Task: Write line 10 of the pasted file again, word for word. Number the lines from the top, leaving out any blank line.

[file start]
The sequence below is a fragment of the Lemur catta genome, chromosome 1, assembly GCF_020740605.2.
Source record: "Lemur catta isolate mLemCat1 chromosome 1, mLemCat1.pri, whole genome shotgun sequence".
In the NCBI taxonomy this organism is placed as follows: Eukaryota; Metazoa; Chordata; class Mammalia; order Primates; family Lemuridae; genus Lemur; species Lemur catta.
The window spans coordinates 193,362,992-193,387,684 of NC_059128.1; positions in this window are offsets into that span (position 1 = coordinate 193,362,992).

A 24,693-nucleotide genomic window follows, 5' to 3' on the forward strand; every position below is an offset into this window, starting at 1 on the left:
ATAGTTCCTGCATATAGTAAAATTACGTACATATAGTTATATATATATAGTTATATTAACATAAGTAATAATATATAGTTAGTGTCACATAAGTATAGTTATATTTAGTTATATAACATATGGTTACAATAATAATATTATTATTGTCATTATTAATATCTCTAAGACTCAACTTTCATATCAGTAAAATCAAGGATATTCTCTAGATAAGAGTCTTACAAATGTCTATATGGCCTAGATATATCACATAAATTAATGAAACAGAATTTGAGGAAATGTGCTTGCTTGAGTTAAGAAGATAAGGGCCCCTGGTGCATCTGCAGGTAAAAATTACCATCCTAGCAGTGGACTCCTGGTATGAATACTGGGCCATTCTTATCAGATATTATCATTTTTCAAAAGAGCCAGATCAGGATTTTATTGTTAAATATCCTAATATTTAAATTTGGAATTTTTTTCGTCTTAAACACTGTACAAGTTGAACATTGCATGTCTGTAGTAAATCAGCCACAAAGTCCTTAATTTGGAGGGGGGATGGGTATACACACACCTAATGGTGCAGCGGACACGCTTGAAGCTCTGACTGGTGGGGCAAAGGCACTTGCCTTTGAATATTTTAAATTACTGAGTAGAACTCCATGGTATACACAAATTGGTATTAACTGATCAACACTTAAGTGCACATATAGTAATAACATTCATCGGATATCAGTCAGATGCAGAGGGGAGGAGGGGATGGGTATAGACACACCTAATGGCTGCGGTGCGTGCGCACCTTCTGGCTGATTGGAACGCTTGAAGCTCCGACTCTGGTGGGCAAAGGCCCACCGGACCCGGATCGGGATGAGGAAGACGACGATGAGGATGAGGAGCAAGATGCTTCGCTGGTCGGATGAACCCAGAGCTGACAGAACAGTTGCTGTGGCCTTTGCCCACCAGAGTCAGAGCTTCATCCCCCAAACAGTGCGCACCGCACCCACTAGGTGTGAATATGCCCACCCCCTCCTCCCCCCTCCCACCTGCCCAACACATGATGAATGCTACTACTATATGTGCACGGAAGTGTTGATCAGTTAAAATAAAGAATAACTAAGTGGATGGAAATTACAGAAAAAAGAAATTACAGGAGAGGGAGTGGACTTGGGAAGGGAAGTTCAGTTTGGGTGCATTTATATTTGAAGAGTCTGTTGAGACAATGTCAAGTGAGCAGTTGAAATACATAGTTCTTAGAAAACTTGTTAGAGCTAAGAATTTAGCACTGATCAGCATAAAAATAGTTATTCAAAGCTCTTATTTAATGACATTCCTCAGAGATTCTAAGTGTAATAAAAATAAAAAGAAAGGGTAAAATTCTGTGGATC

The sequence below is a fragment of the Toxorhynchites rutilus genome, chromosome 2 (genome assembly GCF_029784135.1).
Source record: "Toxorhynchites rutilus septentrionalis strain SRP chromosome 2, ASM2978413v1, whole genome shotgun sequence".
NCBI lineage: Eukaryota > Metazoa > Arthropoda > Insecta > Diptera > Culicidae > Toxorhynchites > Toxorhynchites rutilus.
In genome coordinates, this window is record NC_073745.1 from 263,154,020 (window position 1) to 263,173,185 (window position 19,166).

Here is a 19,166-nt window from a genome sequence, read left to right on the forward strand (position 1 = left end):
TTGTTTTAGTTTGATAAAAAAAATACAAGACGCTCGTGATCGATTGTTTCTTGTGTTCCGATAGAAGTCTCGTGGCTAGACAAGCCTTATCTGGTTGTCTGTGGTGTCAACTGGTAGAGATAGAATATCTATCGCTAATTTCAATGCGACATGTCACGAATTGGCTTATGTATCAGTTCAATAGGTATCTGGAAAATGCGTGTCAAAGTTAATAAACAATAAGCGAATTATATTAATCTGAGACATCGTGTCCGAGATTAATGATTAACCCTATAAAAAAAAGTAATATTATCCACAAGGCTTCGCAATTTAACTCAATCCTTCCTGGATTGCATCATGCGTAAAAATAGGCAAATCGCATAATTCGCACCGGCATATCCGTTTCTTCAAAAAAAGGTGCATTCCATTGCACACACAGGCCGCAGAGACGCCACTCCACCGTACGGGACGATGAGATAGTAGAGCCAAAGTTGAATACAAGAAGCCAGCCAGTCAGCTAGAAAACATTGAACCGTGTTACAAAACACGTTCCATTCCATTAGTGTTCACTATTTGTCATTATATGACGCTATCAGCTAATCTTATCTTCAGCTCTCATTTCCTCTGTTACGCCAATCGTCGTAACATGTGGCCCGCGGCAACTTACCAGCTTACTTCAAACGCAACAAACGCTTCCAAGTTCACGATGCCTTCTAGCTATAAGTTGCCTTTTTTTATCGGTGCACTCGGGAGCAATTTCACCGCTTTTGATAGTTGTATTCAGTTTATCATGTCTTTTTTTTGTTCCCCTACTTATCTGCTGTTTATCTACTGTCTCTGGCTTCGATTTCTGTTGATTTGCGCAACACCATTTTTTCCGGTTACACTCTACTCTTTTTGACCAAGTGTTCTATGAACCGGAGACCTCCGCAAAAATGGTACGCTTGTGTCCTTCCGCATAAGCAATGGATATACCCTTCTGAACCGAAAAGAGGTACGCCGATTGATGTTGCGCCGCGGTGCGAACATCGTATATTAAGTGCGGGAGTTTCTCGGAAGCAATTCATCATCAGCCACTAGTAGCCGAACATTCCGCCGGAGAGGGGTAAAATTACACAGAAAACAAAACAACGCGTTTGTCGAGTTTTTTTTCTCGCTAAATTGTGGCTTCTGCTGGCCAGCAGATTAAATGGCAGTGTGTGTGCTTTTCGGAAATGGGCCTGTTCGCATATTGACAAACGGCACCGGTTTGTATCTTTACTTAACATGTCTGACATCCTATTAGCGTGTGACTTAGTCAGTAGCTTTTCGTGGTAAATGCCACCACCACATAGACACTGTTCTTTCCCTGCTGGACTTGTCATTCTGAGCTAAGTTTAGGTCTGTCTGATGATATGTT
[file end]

In genome coordinates, this window is record NC_073745.1 from 263,154,020 (window position 1) to 263,173,185 (window position 19,166).